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PPA 691 – Seminar in Public Policy Analysis Lecture 9 – Monitoring Policy Outcomes.

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1 PPA 691 – Seminar in Public Policy Analysis Lecture 9 – Monitoring Policy Outcomes

2 Introduction  The consequences of policy actions are never fully known in advance and, for this reason, it is essential to monitor policy actions after they have occurred.  In fact, policy recommendations may be viewed as hypotheses about the relationship between policy actions and policy outcomes: if action A is taken at time t 1, outcome O will result at time t 2.

3 Monitoring in Policy Analysis  Monitoring is the policy-analytic procedure used to produce information about the causes and consequences of public policies.  Monitoring, since it permits analysts to describe relationships between policy-program operations and their outcomes, is the primary source of knowledge about policy implementation.  Monitoring is primarily concerned about with establishing factual premises about public policy.

4 Monitoring in Policy Analysis  Monitoring performs at least four major functions: –Compliance: monitoring helps determine whether the actions of program administrators, staff, and other stakeholders are in compliance with standards and procedures imposed by legislatures, regulatory agencies, and professional bodies. –Auditing: monitoring helps determine whether resources and services intended for certain target groups and beneficiaries have actually reached them.

5 Monitoring in Policy Analysis  Monitoring performs at least four major functions: –Accounting: monitoring produces information that is helpful in accounting for social and economic changes that follow the implementation of broad sets of public policies and programs over time. –Explanation: monitoring also yields information that helps to explain why the outcomes of public polices and programs differ.

6 Monitoring in Policy Analysis  Sources of information. –Information must be: Relevant. –Macronegative versus micropositive. Reliable. –Observations precise and dependable. Valid. –Information about policy outcomes should measure what we think it is measuring.

7 Monitoring in Policy Analysis  Sources of information. –Information on policy outcomes. Historical Statistics of the United StatesCurrent Opinion Statistical Abstract of the United StatesUnited States Census of Population by States County and City Data BookCongressional District Data Book Census Use StudyNational Opinion Research Center General Social Survey Social and Economic Characteristics of StudentsSurvey Research Center National Election Studies Educational Attainment in the United StatesNational Clearinghouse for Mental Health Information Current Population ReportsNational Clearinghouse for Drug Abuse Information The Social and Economic Status of the Black Population in the United States National Criminal Justice Reference Service Female Family HeadsChild Abuse and Neglect Clearinghouse Project Monthly Labor ReviewNational Clearinghouse on Revenue Sharing Handbook of Labor StatisticsSocial Indicators Congressional QuarterlyState Economic and Social Indicators Law Digest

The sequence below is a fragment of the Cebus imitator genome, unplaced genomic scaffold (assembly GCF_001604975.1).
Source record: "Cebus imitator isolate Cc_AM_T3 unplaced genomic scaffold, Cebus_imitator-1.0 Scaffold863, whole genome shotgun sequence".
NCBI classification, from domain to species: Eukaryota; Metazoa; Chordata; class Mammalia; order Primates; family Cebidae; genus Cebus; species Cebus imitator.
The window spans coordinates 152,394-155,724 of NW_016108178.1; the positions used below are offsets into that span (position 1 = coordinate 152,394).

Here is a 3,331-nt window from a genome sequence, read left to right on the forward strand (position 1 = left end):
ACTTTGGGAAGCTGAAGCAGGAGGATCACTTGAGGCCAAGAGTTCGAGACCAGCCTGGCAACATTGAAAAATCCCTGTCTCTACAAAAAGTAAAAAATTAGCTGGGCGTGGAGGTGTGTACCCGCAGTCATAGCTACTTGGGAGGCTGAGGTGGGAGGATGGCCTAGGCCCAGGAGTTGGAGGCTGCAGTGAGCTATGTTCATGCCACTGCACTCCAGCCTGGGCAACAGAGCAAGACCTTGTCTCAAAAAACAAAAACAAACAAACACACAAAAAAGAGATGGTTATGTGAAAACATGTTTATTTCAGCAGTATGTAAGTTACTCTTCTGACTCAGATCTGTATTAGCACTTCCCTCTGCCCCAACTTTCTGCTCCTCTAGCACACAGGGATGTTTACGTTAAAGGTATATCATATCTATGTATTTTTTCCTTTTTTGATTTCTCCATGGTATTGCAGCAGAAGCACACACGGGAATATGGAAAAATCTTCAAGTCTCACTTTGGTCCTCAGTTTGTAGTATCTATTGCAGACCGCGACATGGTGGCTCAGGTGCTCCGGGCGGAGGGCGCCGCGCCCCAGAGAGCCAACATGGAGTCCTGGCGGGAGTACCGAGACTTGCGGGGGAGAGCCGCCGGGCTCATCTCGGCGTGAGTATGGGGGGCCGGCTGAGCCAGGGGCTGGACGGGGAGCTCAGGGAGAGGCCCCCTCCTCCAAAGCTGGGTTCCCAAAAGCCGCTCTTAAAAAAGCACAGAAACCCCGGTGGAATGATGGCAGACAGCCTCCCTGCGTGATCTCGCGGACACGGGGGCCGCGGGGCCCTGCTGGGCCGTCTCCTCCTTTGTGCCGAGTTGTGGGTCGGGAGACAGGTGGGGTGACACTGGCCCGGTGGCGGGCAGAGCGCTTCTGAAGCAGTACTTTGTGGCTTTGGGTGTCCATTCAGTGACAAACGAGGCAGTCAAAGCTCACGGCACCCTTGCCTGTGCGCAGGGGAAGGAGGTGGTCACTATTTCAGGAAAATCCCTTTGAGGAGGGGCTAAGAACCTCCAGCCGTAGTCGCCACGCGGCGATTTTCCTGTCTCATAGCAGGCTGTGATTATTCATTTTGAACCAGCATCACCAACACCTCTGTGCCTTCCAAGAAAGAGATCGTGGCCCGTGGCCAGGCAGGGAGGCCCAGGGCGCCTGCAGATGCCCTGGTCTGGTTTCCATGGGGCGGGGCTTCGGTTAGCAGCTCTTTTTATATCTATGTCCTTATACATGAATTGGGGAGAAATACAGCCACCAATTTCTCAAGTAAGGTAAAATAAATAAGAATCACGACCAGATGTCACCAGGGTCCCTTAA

8 Monitoring in Policy Analysis  Sources of information. –When information is not available from existing sources, monitoring may be carried out by some combination of questionnaires, interviewing, field observation, and the use of agency records.

9 Monitoring in Policy Analysis  Types of policy outcomes. –Consequences: Policy outputs – the goods, services, or resources received by target groups and beneficiaries. Policy impacts – actual changes in behavior and attitudes that result from policy outputs. –Populations: Target groups – individuals, communities, or organizations on whom policies and programs are designed to have an effect. Beneficiaries – groups for whom the effects of policies are beneficial or valuable.

10 Monitoring in Policy Analysis  Types of policy actions. Policy actions have two major purposes. –Regulation – actions designed to ensure compliance with certain standards or procedures. –Allocation – actions that require inputs of money, time, personnel, and equipment. –Regulative and allocative actions may have consequences that are distributive or redistributive.

11 Monitoring in Policy Analysis  Types of policy actions. –Policy inputs – the resources – time, money, personnel, equipment, and supplies – used to produce outputs and impacts. –Policy processes – the administrative, organizational, and political activities and attitudes that shape the transformation of policy inputs into policy outputs and impacts.

12 Monitoring in Policy Analysis ISSUE AREA POLICY ACTIONSPOLICY OUTCOMES InputsProcessesOutputsImpacts Criminal Justice.Dollar expenditures for salaries, equipment, maintenance. Illegal arrests as percentages of total arrests. Criminals arrested per 100,000 known crimes. Criminals convicted per 100,000 known crimes. Municipal Services. Dollar expenditures for sanitation workers and equipment. Morale among workers. Total residences served. Cleanliness of streets. Social welfare.Number of social workers. Rapport with welfare recipients. Welfare cases per social worker. Standard of living of dependent children.

13 Monitoring in Policy Analysis  Definitions and indicators. –Variables versus constants. –Definitions. Constitutive definitions – gives meaning to words used to describe variables by using synonymous words. –Provide no concrete rules or guidelines for actually monitoring changes. Operational definitions – gives meaning to a variable by specifying the operations necessary to experience and measure it. Indicators – directly observable characteristics.